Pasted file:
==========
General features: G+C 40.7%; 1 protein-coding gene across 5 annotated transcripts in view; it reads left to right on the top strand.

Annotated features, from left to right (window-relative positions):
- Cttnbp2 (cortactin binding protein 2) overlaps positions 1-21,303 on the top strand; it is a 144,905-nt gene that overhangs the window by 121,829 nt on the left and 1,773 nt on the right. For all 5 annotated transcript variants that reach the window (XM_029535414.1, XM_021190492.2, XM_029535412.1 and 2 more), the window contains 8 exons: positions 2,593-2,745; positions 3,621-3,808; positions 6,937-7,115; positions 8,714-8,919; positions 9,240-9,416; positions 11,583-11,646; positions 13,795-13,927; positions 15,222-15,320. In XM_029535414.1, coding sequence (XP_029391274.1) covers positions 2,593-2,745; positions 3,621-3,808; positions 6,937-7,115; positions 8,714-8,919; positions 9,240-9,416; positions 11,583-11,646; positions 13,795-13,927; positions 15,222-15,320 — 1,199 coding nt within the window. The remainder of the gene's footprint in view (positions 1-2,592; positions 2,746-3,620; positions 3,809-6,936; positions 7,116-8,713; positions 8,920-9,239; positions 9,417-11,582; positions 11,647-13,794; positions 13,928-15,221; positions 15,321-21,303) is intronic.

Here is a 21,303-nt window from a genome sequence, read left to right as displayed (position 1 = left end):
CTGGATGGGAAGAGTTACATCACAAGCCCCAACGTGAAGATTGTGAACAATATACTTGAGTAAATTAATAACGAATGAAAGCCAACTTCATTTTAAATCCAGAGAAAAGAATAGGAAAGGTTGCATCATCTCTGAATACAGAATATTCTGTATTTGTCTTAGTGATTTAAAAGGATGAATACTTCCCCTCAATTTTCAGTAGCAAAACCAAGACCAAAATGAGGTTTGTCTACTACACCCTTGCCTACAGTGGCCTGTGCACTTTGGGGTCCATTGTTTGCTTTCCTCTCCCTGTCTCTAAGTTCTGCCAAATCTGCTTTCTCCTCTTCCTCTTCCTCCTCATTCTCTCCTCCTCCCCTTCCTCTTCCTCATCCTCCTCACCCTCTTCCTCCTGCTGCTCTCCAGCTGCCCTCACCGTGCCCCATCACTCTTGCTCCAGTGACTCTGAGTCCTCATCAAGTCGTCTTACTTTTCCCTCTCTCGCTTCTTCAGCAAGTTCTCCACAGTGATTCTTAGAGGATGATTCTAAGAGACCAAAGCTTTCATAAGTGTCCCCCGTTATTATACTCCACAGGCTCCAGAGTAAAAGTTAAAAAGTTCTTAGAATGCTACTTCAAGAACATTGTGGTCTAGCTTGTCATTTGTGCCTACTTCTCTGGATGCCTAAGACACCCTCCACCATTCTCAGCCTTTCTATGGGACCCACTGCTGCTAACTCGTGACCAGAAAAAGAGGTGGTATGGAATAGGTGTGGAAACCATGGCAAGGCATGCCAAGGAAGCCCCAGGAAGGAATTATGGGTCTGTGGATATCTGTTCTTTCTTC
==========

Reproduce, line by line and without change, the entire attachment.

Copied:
General features: G+C 40.7%; 1 protein-coding gene across 5 annotated transcripts in view; it reads left to right on the top strand.

Annotated features, from left to right (window-relative positions):
- Cttnbp2 (cortactin binding protein 2) overlaps positions 1-21,303 on the top strand; it is a 144,905-nt gene that overhangs the window by 121,829 nt on the left and 1,773 nt on the right. For all 5 annotated transcript variants that reach the window (XM_029535414.1, XM_021190492.2, XM_029535412.1 and 2 more), the window contains 8 exons: positions 2,593-2,745; positions 3,621-3,808; positions 6,937-7,115; positions 8,714-8,919; positions 9,240-9,416; positions 11,583-11,646; positions 13,795-13,927; positions 15,222-15,320. In XM_029535414.1, coding sequence (XP_029391274.1) covers positions 2,593-2,745; positions 3,621-3,808; positions 6,937-7,115; positions 8,714-8,919; positions 9,240-9,416; positions 11,583-11,646; positions 13,795-13,927; positions 15,222-15,320 — 1,199 coding nt within the window. The remainder of the gene's footprint in view (positions 1-2,592; positions 2,746-3,620; positions 3,809-6,936; positions 7,116-8,713; positions 8,920-9,239; positions 9,417-11,582; positions 11,647-13,794; positions 13,928-15,221; positions 15,321-21,303) is intronic.

Here is a 21,303-nt window from a genome sequence, read left to right as displayed (position 1 = left end):
CTGGATGGGAAGAGTTACATCACAAGCCCCAACGTGAAGATTGTGAACAATATACTTGAGTAAATTAATAACGAATGAAAGCCAACTTCATTTTAAATCCAGAGAAAAGAATAGGAAAGGTTGCATCATCTCTGAATACAGAATATTCTGTATTTGTCTTAGTGATTTAAAAGGATGAATACTTCCCCTCAATTTTCAGTAGCAAAACCAAGACCAAAATGAGGTTTGTCTACTACACCCTTGCCTACAGTGGCCTGTGCACTTTGGGGTCCATTGTTTGCTTTCCTCTCCCTGTCTCTAAGTTCTGCCAAATCTGCTTTCTCCTCTTCCTCTTCCTCCTCATTCTCTCCTCCTCCCCTTCCTCTTCCTCATCCTCCTCACCCTCTTCCTCCTGCTGCTCTCCAGCTGCCCTCACCGTGCCCCATCACTCTTGCTCCAGTGACTCTGAGTCCTCATCAAGTCGTCTTACTTTTCCCTCTCTCGCTTCTTCAGCAAGTTCTCCACAGTGATTCTTAGAGGATGATTCTAAGAGACCAAAGCTTTCATAAGTGTCCCCCGTTATTATACTCCACAGGCTCCAGAGTAAAAGTTAAAAAGTTCTTAGAATGCTACTTCAAGAACATTGTGGTCTAGCTTGTCATTTGTGCCTACTTCTCTGGATGCCTAAGACACCCTCCACCATTCTCAGCCTTTCTATGGGACCCACTGCTGCTAACTCGTGACCAGAAAAAGAGGTGGTATGGAATAGGTGTGGAAACCATGGCAAGGCATGCCAAGGAAGCCCCAGGAAGGAATTATGGGTCTGTGGATATCTGTTCTTTCTTC